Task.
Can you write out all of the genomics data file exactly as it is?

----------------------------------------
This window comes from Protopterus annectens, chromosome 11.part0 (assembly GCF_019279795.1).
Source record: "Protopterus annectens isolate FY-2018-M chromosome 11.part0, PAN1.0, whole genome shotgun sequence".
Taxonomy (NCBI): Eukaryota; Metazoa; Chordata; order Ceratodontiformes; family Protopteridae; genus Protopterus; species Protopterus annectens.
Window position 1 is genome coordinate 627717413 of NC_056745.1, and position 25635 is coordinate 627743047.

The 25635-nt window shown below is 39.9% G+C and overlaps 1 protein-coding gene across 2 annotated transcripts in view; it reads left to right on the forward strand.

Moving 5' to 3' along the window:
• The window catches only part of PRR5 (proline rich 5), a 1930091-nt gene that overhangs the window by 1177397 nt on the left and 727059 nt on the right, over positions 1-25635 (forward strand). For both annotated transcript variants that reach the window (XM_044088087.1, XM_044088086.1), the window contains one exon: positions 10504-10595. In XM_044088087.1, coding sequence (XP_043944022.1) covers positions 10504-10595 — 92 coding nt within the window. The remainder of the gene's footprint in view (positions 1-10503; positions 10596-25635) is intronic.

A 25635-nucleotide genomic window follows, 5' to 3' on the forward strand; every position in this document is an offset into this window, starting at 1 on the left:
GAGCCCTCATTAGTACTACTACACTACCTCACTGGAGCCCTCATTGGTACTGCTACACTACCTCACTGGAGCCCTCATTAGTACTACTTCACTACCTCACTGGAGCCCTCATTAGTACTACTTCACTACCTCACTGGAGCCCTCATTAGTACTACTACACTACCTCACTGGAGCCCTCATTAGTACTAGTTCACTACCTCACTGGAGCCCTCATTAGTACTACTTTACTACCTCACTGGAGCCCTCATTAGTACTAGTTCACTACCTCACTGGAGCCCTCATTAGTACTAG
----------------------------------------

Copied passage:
This window comes from Protopterus annectens, chromosome 11.part0 (assembly GCF_019279795.1).
Source record: "Protopterus annectens isolate FY-2018-M chromosome 11.part0, PAN1.0, whole genome shotgun sequence".
Taxonomy (NCBI): Eukaryota; Metazoa; Chordata; order Ceratodontiformes; family Protopteridae; genus Protopterus; species Protopterus annectens.
Window position 1 is genome coordinate 627717413 of NC_056745.1, and position 25635 is coordinate 627743047.

The 25635-nt window shown below is 39.9% G+C and overlaps 1 protein-coding gene across 2 annotated transcripts in view; it reads left to right on the forward strand.

Moving 5' to 3' along the window:
• The window catches only part of PRR5 (proline rich 5), a 1930091-nt gene that overhangs the window by 1177397 nt on the left and 727059 nt on the right, over positions 1-25635 (forward strand). For both annotated transcript variants that reach the window (XM_044088087.1, XM_044088086.1), the window contains one exon: positions 10504-10595. In XM_044088087.1, coding sequence (XP_043944022.1) covers positions 10504-10595 — 92 coding nt within the window. The remainder of the gene's footprint in view (positions 1-10503; positions 10596-25635) is intronic.

A 25635-nucleotide genomic window follows, 5' to 3' on the forward strand; every position in this document is an offset into this window, starting at 1 on the left:
GAGCCCTCATTAGTACTACTACACTACCTCACTGGAGCCCTCATTGGTACTGCTACACTACCTCACTGGAGCCCTCATTAGTACTACTTCACTACCTCACTGGAGCCCTCATTAGTACTACTTCACTACCTCACTGGAGCCCTCATTAGTACTACTACACTACCTCACTGGAGCCCTCATTAGTACTAGTTCACTACCTCACTGGAGCCCTCATTAGTACTACTTTACTACCTCACTGGAGCCCTCATTAGTACTAGTTCACTACCTCACTGGAGCCCTCATTAGTACTAG